Hello, If you haven’t noticed, there is a severe drought taking place across much of the Dakotas. It extends into Montana as far west as Miles City. Maybe further now. I haven’t been to Wyoming. But I just figure it is always dry there.
By Dean Meyer
You see people haying some pretty poor stuff. Road ditches that make a bale or two to the mile. Side hills that normally are left alone. Crops that are too poor to combine but may make a bale an acre. Hay is scarce.
In North Dakota we have only two seasons. “Putting up hay season” and “feeding hay season”. They tend to overlap at times.
This past week I made some small square bales. They are often referred to as “idiot blocks”. You don’t see many of them anymore. That made it hard for cowboys and cowgirls on the rodeo trail. Often little squares in the road ditch were very inviting when hauling a trailer load of horses over the road when rodeoing. It wasn’t really stealing. It was just kind of thought of as “I’d do the same for him”.
Years ago, one of my friends was asked to ride along while one of these heists was taking place. The older, wiser driver, told the young roper to jump out and grab a couple bales of hay out of the road ditch. It just happened that the owner of the hay came down the road.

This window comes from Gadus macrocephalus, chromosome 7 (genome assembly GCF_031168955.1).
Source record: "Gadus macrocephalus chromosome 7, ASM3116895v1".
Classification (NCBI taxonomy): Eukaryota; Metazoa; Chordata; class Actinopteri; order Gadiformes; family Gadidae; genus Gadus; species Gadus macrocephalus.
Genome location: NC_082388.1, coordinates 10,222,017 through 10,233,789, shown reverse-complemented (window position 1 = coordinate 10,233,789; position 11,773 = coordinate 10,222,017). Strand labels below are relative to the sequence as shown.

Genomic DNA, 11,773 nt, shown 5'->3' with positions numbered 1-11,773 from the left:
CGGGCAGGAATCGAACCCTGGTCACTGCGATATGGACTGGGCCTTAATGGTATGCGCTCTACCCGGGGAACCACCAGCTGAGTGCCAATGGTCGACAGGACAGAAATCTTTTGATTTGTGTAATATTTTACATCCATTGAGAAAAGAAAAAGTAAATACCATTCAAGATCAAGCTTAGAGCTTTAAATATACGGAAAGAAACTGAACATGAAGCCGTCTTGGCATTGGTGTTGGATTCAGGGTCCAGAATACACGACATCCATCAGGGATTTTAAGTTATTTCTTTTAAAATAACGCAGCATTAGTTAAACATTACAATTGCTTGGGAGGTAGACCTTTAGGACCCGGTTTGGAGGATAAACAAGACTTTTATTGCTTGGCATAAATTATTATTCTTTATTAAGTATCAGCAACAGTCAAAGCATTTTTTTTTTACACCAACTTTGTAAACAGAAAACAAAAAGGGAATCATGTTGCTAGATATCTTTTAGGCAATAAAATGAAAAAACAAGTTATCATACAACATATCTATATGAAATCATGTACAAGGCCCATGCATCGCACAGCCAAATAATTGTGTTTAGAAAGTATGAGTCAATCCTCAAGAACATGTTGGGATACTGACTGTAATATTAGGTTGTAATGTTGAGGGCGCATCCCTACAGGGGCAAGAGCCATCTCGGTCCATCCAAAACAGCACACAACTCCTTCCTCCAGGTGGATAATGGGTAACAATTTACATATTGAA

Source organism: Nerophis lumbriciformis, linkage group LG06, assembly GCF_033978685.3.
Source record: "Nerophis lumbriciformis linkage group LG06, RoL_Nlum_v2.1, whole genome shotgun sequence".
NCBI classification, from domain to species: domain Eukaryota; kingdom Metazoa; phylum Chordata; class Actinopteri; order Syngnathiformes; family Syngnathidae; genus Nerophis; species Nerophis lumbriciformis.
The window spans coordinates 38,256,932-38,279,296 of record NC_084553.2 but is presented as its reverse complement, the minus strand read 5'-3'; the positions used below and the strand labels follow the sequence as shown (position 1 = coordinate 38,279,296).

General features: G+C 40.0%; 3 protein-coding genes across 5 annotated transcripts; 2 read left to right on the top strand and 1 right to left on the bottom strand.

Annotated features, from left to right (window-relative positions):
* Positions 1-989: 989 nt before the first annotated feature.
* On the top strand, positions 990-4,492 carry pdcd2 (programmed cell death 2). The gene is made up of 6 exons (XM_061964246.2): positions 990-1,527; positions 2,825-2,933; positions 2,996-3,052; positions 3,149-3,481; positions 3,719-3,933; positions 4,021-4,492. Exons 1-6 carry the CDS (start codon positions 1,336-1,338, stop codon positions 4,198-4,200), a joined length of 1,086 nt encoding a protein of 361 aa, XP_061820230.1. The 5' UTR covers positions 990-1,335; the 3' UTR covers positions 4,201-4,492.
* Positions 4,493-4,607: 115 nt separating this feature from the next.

He pulled up, rolled down his window, and inquired, “What do you think you are doing young man?”
My friend, who is know for his dry sense of humor, calmly replied, “I guess I’m buying hay”.
Anyway, back to my square bales.
I used to haul a lot of them. I could pitch them pretty good. I never was real smart, but I was fairly strong. I used a fork a lot. This week we had the grandkids stacking while Will and I loaded. Now remember, they are like 12,9, and 4. Not very big. But we were getting along alright until Grandpa started to play out. I broke my pitchfork. My Grandpa always said, “Anyone can break a pitchfork, but it takes a heck of a man to wear one out!” I broke mine.
We went home and got the skid steer to lift them up. And those boys kept stacking pretty dang good.
Now, by the time we get done, the experienced bale stacker (me) was pretty well played out. I mean I’m dragging. And the boys are running and jumping and dang near falling off this load of bales that I was scared to stand on.
And Evan, the oldest boy, told his Dad, “I love this. Hauling bales just makes me feel alive!”
It was a wonderful thing to hear. It is too bad that youth and exuberance are wasted on young people.
Dean Meyer is a rancher in western North Dakota and his column has been featured in papers all over the state.